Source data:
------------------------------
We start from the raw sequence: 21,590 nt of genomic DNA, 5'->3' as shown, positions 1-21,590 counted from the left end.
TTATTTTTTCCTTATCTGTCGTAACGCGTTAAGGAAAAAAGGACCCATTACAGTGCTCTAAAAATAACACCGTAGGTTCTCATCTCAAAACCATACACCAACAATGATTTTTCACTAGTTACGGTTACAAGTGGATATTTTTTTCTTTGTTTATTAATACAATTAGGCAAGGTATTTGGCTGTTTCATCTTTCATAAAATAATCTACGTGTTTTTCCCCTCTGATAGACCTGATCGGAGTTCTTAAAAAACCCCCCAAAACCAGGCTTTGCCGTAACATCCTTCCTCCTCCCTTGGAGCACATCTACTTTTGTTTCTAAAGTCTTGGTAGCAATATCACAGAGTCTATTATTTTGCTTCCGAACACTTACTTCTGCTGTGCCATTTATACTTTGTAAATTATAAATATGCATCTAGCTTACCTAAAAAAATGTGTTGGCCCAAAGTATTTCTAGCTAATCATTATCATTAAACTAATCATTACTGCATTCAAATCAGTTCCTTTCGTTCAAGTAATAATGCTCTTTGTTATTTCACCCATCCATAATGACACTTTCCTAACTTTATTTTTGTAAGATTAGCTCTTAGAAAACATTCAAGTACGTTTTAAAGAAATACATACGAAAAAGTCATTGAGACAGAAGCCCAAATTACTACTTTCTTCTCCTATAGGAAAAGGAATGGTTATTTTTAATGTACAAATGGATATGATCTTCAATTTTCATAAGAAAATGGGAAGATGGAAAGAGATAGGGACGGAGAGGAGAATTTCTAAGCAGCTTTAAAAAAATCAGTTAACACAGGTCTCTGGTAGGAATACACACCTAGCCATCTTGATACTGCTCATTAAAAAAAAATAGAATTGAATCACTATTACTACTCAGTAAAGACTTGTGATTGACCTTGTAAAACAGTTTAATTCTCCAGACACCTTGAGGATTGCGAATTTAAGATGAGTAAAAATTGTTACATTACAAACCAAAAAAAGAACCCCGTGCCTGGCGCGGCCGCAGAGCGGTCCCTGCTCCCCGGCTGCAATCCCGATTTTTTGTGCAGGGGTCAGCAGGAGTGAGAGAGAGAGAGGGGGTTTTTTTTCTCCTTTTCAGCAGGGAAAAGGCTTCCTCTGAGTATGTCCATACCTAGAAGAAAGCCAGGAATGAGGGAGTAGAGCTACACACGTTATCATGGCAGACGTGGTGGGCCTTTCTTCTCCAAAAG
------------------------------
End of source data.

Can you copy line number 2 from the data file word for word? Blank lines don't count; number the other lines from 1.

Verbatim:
TTATTTTTTCCTTATCTGTCGTAACGCGTTAAGGAAAAAAGGACCCATTACAGTGCTCTAAAAATAACACCGTAGGTTCTCATCTCAAAACCATACACCAACAATGATTTTTCACTAGTTACGGTTACAAGTGGATATTTTTTTCTTTGTTTATTAATACAATTAGGCAAGGTATTTGGCTGTTTCATCTTTCATAAAATAATCTACGTGTTTTTCCCCTCTGATAGACCTGATCGGAGTTCTTAAAAAACCCCCCAAAACCAGGCTTTGCCGTAACATCCTTCCTCCTCCCTTGGAGCACATCTACTTTTGTTTCTAAAGTCTTGGTAGCAATATCACAGAGTCTATTATTTTGCTTCCGAACACTTACTTCTGCTGTGCCATTTATACTTTGTAAATTATAAATATGCATCTAGCTTACCTAAAAAAATGTGTTGGCCCAAAGTATTTCTAGCTAATCATTATCATTAAACTAATCATTACTGCATTCAAATCAGTTCCTTTCGTTCAAGTAATAATGCTCTTTGTTATTTCACCCATCCATAATGACACTTTCCTAACTTTATTTTTGTAAGATTAGCTCTTAGAAAACATTCAAGTACGTTTTAAAGAAATACATACGAAAAAGTCATTGAGACAGAAGCCCAAATTACTACTTTCTTCTCCTATAGGAAAAGGAATGGTTATTTTTAATGTACAAATGGATATGATCTTCAATTTTCATAAGAAAATGGGAAGATGGAAAGAGATAGGGACGGAGAGGAGAATTTCTAAGCAGCTTTAAAAAAATCAGTTAACACAGGTCTCTGGTAGGAATACACACCTAGCCATCTTGATACTGCTCATTAAAAAAAAATAGAATTGAATCACTATTACTACTCAGTAAAGACTTGTGATTGACCTTGTAAAACAGTTTAATTCTCCAGACACCTTGAGGATTGCGAATTTAAGATGAGTAAAAATTGTTACATTACAAACCAAAAAAAGAACCCCGTGCCTGGCGCGGCCGCAGAGCGGTCCCTGCTCCCCGGCTGCAATCCCGATTTTTTGTGCAGGGGTCAGCAGGAGTGAGAGAGAGAGAGGGGGTTTTTTTTCTCCTTTTCAGCAGGGAAAAGGCTTCCTCTGAGTATGTCCATACCTAGAAGAAAGCCAGGAATGAGGGAGTAGAGCTACACACGTTATCATGGCAGACGTGGTGGGCCTTTCTTCTCCAAAAG